I have sons near the age of Mrs. Martin. I can’t imagine what she’s going through and I don’t begrudge her one bit of her anger or desire for justice for her son. It seems to me however, that the activists and media personalities so outraged today, had none for the young black men who’ve been slaughtered in cities for years:
That is the true disgrace, daily bloodshed in the Black community that is left unchecked. The statistics are telling:
The hundred or so homicides in Oakland each year are part of nearly 6,000 murders nationally committed by blacks, mostly of other blacks, compared to just over 5,300 homicides committed by whites and Hispanics combined. (Blacks are 12.8 percent of the U.S. population, whites and Hispanics, 81 percent.).
Where is the outrage in the black community. Why does not the black leadership or the elite liberal opinion address this outrage, because it doesn’t fit their template of racism as the primary cause of the suffering of the Blacks in America.
You can’t find that outrage because it has no political value to either activists of the left or to the self-appointed black leaders that you will see on every channel for the balance of the Trayvon Martin case.
The Trayvon Martin case is a tragic, but the regular murders of young black men in the cities by other young black men and the unwillingness of people to talk about it nor the media’s willingness to write about is the real national outrage.
Update: I have to disagree with Noel Sheppard on this quote:
MIKA BRZEZINSKI: I’d go further. I’d go further. Because if this unfolds the way it appears it’s unfolding, you know, in a country where its leader can talk about a radio host calling someone a name, we ought to be looking at ourselves and this situation really closely from the top down. And, quite frankly, it is, they’re looking at audio tapes right now of the cell phone, and there might have been a racial epithet.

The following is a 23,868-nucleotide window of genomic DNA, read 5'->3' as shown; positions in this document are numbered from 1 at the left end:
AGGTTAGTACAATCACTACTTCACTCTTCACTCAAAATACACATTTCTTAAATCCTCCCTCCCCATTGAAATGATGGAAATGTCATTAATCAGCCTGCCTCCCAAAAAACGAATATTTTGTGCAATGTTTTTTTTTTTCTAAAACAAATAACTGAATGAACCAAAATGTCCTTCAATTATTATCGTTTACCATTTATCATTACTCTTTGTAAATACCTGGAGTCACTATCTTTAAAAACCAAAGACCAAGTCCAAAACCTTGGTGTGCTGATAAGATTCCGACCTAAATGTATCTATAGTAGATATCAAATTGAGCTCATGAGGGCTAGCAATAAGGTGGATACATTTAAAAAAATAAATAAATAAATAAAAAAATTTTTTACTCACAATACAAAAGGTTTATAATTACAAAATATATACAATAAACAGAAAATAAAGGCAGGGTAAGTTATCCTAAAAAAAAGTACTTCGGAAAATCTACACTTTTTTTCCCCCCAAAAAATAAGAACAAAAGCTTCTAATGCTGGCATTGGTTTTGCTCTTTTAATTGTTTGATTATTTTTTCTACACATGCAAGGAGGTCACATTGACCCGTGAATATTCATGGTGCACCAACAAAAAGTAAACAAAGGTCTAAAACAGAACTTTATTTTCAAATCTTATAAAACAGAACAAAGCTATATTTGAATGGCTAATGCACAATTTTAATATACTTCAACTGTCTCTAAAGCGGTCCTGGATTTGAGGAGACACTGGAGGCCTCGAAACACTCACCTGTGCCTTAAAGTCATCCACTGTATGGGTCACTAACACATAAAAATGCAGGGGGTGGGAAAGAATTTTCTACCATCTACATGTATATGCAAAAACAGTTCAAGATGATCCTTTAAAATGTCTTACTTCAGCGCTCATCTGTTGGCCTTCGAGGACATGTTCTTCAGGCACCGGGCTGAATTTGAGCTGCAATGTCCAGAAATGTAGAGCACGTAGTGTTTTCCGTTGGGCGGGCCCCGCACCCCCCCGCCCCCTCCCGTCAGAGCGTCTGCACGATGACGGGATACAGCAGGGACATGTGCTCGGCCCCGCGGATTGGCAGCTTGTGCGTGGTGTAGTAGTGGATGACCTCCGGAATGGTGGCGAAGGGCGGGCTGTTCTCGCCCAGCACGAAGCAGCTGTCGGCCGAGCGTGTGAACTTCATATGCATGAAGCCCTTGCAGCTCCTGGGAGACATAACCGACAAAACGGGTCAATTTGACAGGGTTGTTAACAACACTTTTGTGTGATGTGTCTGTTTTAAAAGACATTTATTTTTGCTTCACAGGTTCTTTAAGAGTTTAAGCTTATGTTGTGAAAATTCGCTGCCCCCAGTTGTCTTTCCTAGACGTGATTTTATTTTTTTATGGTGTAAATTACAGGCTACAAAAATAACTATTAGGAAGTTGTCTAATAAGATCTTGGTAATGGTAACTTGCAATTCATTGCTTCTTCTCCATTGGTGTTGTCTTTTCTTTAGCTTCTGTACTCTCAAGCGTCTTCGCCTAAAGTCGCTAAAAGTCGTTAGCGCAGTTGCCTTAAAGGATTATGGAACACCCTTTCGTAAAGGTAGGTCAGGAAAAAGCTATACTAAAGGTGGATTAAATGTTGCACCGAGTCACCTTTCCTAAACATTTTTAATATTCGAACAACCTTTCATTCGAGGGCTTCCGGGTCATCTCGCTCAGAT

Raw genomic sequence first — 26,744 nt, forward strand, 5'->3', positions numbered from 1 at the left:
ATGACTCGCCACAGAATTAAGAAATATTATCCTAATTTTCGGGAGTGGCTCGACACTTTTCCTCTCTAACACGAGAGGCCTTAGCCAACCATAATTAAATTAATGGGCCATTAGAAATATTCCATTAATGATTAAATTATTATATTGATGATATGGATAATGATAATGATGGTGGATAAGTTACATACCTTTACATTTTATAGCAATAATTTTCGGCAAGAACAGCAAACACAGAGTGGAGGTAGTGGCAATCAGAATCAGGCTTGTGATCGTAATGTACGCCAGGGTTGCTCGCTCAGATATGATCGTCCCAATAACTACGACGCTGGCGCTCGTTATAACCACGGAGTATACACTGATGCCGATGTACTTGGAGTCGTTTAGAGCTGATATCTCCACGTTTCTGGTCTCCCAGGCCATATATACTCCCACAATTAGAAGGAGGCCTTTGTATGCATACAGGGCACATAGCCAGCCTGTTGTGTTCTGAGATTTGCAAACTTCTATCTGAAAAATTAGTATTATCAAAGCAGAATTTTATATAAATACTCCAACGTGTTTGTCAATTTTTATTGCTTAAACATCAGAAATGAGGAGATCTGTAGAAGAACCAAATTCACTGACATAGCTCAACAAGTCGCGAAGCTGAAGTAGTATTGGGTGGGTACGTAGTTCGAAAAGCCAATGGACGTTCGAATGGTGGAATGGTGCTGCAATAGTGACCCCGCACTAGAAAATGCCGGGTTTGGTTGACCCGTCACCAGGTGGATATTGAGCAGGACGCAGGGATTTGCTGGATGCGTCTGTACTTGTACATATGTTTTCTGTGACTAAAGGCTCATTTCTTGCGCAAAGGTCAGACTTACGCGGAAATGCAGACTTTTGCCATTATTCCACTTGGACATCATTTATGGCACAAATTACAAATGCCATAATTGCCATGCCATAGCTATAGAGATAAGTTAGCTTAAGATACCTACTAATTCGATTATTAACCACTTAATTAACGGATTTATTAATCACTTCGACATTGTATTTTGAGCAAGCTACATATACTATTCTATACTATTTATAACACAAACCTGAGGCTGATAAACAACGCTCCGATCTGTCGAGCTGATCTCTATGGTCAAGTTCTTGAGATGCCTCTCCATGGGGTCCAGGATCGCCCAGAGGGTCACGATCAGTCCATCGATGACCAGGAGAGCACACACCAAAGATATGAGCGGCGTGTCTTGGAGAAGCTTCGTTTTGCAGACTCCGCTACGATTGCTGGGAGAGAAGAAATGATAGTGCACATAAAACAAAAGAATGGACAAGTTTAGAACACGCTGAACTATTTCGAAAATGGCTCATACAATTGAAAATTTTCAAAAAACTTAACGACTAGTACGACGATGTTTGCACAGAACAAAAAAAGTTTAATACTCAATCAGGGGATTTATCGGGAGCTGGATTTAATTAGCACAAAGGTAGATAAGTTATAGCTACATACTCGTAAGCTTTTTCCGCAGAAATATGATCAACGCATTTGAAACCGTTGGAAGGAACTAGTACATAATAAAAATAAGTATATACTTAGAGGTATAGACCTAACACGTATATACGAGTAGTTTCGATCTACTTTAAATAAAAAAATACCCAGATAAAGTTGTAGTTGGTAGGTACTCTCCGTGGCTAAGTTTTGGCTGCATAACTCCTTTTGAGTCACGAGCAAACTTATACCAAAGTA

I think this is more of “The president has time to talk about Limbaugh but we aren’t talking about this? I think it reflects (correctly) on the insignificance of the Rush business and what the White House prioritizes.
I do agree with Noel here:
it’s quite obvious to even the casual observer that this matter is being politicized in an election year.
What’s next – that this is somehow part of the media fabricated Republican “war on women,” and that comments made by the various GOP presidential candidates are also to blame?
Just how far are the press going to use this tragic event to further their political agenda?
These days, it seems the sky’s the limit.
There was something outrageous on that show worth talking about…but that’s for my next post.
Update 2: According to one commentator Mr. Zimmerman is Hispanic and Pam Geller describes him as Hispanic and black.. The photo is a bit iffy to me one way or the other, but either way it has no bearing on the shooting in terms of justification but it make the media’s attempt to turn this into a “southern racial” issue a tad more interesting, and insidious